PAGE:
It’s national walk to school week this week, apparently. Or that, at least, is the line they’ve been feeding us at the village school. This is all very well, but it’s a time-consuming exercise. You can’t just whizz down in your car, drop and run. Oh no, suddenly I’m hob-nobbing with every Tom, Dick and Harry in the village.
Take yesterday. First, since I was passing, I popped my head into the barn where the village mechanic does his thing amongst the chickens. This is very handy, I might add – having a man what does cars at the end of my lane. Certainly much cheaper and more convenient than schlepping over to the swanky Audi concession in Macclesfield where they stitch you up royally with the invoice and you have to hang around finding things to do in the industrial estate for hours on end. There’s always the bowling alley I suppose….anyway, I digress. I’m umming and aahing about whether or not to get my timing belt done. The car’s, I mean, not mine. Mind you, my timing belt’s in need of a good service. Maybe that’s been the problem all these years? Hmm, I’d never thought of that. Can you get that on the NHS? I shall have to investigate. But I’m digressing again. (See? That’s why I never get anything done – and am always late.) Anyway, a discussion was had and we agreed to talk. Then, just as I was leaving, a friend drove up in her smart new 4x4 (needed round here I can tell you – it’s not Fulham, you know). We proceeded to have an erudite conversation about the clanking noise coming from underneath the vehicle despite the fact that it had just been fully serviced but in the end decided best leave it to the mechanic. (However, I did just wonder if it was a trapped stone and later discovered this was the startlingly technical conclusion the mechanic had drawn too. Is this the start of a new career for me, perhaps? I did once have a boyfriend who regularly dismantled cars, so I must have picked up a few tips there. Move over Kylie Minogue. Er, not. I’m 45 and brunette. Not quite the same, is it?).
But I’m digressing AGAIN. So, where was I. Ah yes, walking up the lane, just trying to get home but meeting various obstacles along the way. The next was one of my near neighbours. I was teetering on the verge, composing a nice shot over the hedge of the field with the marsh marigolds and the sheep and the sweep of the hills beyond, when he came past and was clearly in dire need of a chat. We tut tutted about all the sheep and lambs wandering round the place (one had whizzed down the lane in front of me and L as we walked down to school, its lambs bleating furiously in the field and wondering why the hell their mother was doing a runner when they wanted feeding (I think I know); another three were hanging around outside the pub, presumably waiting for opening time; another two lambs had just thrown themselves under Joe’s wheels etc etc). The farmer concerned believes in the right to roam. When he still had dairy cows he used to deliberately leave the field gates open so one cow would wander out, moo, and then all the others would follow it down the lane to the milking barn. Same on the way back. Simple, eh? We also discussed the myxomatosis rabbits (one had tottered across the road in front of me when I took the big girls to the bus this morning – and the same one was still bumbling about in a befuddled manner now, bless its little heart). Did see three tiny little bun-buns just yesterday though, so there’s hope. Breed like rabbits, etc etc. So it’s not total wipeout. I do love seeing their little white tails bouncing across the green fields, though it’s always seemed rather unfair to have a camouflaged coat then a white tail which just screams ‘Shoot me! Shoot me!’. Still, their problem, not mine, I’m pleased to say. I’m a little higher up the food chain.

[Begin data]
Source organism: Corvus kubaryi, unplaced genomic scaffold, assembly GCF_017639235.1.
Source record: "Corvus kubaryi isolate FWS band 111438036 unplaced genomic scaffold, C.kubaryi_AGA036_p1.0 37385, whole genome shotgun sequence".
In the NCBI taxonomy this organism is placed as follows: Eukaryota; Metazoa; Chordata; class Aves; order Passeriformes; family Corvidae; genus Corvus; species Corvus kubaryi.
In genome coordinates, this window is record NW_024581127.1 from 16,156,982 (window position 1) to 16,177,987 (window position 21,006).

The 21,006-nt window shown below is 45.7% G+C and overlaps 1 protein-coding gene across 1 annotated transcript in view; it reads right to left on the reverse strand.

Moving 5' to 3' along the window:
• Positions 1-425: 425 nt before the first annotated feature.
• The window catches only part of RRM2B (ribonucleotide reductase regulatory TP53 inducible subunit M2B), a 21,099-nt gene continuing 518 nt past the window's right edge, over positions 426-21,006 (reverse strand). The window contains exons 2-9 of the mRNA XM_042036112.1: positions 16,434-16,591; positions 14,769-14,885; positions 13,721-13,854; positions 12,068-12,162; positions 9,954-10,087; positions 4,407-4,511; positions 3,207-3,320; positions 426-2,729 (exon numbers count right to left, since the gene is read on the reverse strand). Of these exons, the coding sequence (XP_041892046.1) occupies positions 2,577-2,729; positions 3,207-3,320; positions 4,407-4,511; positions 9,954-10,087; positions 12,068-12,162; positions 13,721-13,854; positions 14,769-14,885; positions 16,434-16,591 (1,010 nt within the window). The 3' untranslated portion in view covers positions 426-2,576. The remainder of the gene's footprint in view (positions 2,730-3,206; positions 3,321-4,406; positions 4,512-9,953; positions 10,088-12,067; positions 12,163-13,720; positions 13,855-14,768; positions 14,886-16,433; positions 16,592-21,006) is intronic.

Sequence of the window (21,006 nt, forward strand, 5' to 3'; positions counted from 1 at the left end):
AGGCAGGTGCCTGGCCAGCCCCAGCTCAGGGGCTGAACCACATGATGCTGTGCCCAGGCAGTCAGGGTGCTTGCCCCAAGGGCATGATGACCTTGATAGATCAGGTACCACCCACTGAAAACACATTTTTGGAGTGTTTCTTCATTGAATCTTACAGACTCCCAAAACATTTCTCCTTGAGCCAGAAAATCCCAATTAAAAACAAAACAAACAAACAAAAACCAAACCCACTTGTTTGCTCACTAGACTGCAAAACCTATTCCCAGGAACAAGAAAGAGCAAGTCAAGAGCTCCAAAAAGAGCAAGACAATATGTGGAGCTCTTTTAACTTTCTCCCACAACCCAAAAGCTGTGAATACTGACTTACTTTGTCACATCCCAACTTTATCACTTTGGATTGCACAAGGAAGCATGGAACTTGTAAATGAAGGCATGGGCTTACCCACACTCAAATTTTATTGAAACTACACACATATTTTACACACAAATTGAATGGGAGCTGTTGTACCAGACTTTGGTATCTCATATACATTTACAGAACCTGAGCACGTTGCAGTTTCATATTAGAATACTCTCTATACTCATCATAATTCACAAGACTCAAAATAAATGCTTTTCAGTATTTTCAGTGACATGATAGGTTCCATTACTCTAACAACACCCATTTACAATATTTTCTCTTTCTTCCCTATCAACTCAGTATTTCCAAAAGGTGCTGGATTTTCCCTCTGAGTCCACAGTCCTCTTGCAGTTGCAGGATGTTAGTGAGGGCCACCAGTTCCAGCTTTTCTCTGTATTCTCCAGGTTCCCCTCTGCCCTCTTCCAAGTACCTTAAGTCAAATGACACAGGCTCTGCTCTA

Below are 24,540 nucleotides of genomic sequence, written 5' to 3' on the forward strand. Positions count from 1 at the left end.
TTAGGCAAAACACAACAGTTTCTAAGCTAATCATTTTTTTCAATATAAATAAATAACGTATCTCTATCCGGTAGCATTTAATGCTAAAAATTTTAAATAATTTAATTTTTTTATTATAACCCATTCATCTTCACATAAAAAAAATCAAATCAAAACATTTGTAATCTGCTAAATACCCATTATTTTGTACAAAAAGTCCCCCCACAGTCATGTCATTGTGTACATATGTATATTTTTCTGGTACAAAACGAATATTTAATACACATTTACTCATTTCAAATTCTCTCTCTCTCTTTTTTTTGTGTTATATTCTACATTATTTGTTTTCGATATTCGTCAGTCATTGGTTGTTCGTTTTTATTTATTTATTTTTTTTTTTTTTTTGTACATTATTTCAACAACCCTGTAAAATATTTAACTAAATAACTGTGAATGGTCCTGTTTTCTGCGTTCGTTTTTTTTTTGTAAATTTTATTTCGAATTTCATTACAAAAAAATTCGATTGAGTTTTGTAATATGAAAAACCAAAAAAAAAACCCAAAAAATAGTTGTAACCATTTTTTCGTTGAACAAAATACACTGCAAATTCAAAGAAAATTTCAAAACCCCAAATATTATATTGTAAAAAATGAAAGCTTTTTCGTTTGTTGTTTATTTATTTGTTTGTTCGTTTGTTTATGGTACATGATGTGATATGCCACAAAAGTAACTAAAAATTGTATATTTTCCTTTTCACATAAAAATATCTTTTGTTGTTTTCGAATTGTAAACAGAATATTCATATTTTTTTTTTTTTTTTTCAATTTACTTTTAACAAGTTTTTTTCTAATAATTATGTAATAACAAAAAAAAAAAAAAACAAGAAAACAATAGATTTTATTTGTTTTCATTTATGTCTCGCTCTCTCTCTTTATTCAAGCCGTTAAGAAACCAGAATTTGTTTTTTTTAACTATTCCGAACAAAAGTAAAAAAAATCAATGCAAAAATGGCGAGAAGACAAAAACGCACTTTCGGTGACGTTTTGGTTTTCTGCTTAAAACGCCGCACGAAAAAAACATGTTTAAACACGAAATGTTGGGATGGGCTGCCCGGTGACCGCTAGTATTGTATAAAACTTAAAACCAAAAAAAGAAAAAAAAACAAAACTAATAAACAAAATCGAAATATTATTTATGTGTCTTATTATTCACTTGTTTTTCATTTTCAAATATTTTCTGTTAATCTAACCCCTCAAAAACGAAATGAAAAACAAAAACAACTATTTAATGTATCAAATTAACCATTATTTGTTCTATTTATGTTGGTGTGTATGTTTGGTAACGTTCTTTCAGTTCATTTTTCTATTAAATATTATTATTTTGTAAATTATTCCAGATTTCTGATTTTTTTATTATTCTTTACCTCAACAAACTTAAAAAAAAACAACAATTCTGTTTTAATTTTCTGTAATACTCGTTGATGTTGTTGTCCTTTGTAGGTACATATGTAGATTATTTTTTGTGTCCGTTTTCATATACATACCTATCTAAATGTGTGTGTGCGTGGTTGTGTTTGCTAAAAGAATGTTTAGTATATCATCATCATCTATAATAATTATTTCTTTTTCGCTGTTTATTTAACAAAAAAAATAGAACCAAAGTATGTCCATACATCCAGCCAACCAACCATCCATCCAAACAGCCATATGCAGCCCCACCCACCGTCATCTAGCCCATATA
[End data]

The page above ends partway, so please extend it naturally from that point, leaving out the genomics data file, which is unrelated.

So, what was next? Ah yes, I was on the home straight (clutching - slightly guiltily - some pink and white wild flowers I’d gathered from the roadside) and panting up the last really steep bit, hallucinating about kettles and Agas and nice cups of tea, when my neighbour staggers out with his box of goodies to recycle. Now, he’s always up for a chat, so I knew my cuppa would remain a mirage for a while longer. We discussed the merits of the day (sunny and therefore glorious and much cherished round these parts); we discussed blossom and his hollyhocks (there’s a story there but we won’t go into that now) and the fact that everything up here in the hills is a good two weeks behind the plains. We’ve still got snowdrops. Ha, ha, only kidding. But we do still have tulips and bluebells and the daffs have only just faded. Ah yes, it’s a harsh life in the High Peak. We discussed moving to Gloucestershire or some such soft southern option, but concluded we might just stay put for a while. Maybe. And he asked me about the house in France (he’s a bit of property magnate on the side, unlike his farming brothers in the village), and I told him the weather seems to have taken a dive down there too ever since we invested our precious pennies in finding ‘A Place in the Sun’. Huh! Last August, you could count the balmy nights on the fingers of one hand. There was me imagining lazy hazy days by the beach and much drifting about hotly in a Kaftan, sipping on a gin and tonic. Yep, ok, more disappointment to handle. But I’m good at that now. I’ve lowered my expectations. I told him how the property had been moved, timber by timber, from its original inland location, to one closer to the sea because the previous German owner had a, clearly, very bossy wife who it was clearly not worth crossing (they've since divorced). Anyway, saved us the trouble, I spose. And then we went on to discuss the merits of old houses versus new until, finally, I was able to take my leave with a smile and a cheery wave and go and get that kettle on. It was now 10 o’clock and I’d taken 45 minutes to get home. I could have driven to Manchester in that time. Still, I’m not complaining really. Is this not, after all, what village life is all about and what I love compared to the anonymity of my previous life on a street in London? Indeed it is, and my day felt complete before it had really even started. You can’t ask for more than that, can you now?